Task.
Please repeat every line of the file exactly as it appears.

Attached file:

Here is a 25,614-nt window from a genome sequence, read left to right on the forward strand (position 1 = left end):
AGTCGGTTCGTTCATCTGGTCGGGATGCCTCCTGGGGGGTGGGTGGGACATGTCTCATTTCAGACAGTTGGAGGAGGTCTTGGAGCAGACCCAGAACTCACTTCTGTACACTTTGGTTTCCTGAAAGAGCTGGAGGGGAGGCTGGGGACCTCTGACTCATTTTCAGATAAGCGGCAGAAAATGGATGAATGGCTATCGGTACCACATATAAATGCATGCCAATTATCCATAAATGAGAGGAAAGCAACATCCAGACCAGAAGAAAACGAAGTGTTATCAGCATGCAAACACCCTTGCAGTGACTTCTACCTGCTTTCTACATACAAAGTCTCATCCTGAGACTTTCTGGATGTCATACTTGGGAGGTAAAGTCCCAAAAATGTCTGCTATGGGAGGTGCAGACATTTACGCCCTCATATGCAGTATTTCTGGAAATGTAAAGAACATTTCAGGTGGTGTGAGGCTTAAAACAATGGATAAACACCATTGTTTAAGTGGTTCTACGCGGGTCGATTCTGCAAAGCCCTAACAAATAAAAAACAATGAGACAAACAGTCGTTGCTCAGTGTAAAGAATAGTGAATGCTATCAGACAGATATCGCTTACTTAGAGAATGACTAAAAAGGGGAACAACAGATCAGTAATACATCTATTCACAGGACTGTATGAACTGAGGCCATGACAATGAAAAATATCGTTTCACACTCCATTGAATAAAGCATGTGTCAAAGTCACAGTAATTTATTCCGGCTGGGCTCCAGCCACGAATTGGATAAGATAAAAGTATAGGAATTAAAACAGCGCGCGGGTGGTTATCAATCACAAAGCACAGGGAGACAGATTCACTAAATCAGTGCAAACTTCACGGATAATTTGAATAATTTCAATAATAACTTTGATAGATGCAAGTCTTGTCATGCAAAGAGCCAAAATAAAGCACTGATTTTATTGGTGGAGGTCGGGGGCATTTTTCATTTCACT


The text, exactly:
Here is a 25,614-nt window from a genome sequence, read left to right on the forward strand (position 1 = left end):
AGTCGGTTCGTTCATCTGGTCGGGATGCCTCCTGGGGGGTGGGTGGGACATGTCTCATTTCAGACAGTTGGAGGAGGTCTTGGAGCAGACCCAGAACTCACTTCTGTACACTTTGGTTTCCTGAAAGAGCTGGAGGGGAGGCTGGGGACCTCTGACTCATTTTCAGATAAGCGGCAGAAAATGGATGAATGGCTATCGGTACCACATATAAATGCATGCCAATTATCCATAAATGAGAGGAAAGCAACATCCAGACCAGAAGAAAACGAAGTGTTATCAGCATGCAAACACCCTTGCAGTGACTTCTACCTGCTTTCTACATACAAAGTCTCATCCTGAGACTTTCTGGATGTCATACTTGGGAGGTAAAGTCCCAAAAATGTCTGCTATGGGAGGTGCAGACATTTACGCCCTCATATGCAGTATTTCTGGAAATGTAAAGAACATTTCAGGTGGTGTGAGGCTTAAAACAATGGATAAACACCATTGTTTAAGTGGTTCTACGCGGGTCGATTCTGCAAAGCCCTAACAAATAAAAAACAATGAGACAAACAGTCGTTGCTCAGTGTAAAGAATAGTGAATGCTATCAGACAGATATCGCTTACTTAGAGAATGACTAAAAAGGGGAACAACAGATCAGTAATACATCTATTCACAGGACTGTATGAACTGAGGCCATGACAATGAAAAATATCGTTTCACACTCCATTGAATAAAGCATGTGTCAAAGTCACAGTAATTTATTCCGGCTGGGCTCCAGCCACGAATTGGATAAGATAAAAGTATAGGAATTAAAACAGCGCGCGGGTGGTTATCAATCACAAAGCACAGGGAGACAGATTCACTAAATCAGTGCAAACTTCACGGATAATTTGAATAATTTCAATAATAACTTTGATAGATGCAAGTCTTGTCATGCAAAGAGCCAAAATAAAGCACTGATTTTATTGGTGGAGGTCGGGGGCATTTTTCATTTCACT